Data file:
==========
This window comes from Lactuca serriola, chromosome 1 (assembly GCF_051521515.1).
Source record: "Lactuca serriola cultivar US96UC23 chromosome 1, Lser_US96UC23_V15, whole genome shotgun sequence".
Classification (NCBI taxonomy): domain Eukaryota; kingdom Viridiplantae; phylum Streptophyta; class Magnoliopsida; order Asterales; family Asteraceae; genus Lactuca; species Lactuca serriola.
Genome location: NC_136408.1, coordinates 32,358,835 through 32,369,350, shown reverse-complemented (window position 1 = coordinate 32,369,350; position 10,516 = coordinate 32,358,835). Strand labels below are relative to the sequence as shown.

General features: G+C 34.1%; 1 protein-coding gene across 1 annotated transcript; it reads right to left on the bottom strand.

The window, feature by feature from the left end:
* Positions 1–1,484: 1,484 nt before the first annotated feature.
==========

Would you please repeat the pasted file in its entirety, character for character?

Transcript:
This window comes from Lactuca serriola, chromosome 1 (assembly GCF_051521515.1).
Source record: "Lactuca serriola cultivar US96UC23 chromosome 1, Lser_US96UC23_V15, whole genome shotgun sequence".
Classification (NCBI taxonomy): domain Eukaryota; kingdom Viridiplantae; phylum Streptophyta; class Magnoliopsida; order Asterales; family Asteraceae; genus Lactuca; species Lactuca serriola.
Genome location: NC_136408.1, coordinates 32,358,835 through 32,369,350, shown reverse-complemented (window position 1 = coordinate 32,369,350; position 10,516 = coordinate 32,358,835). Strand labels below are relative to the sequence as shown.

General features: G+C 34.1%; 1 protein-coding gene across 1 annotated transcript; it reads right to left on the bottom strand.

The window, feature by feature from the left end:
* Positions 1–1,484: 1,484 nt before the first annotated feature.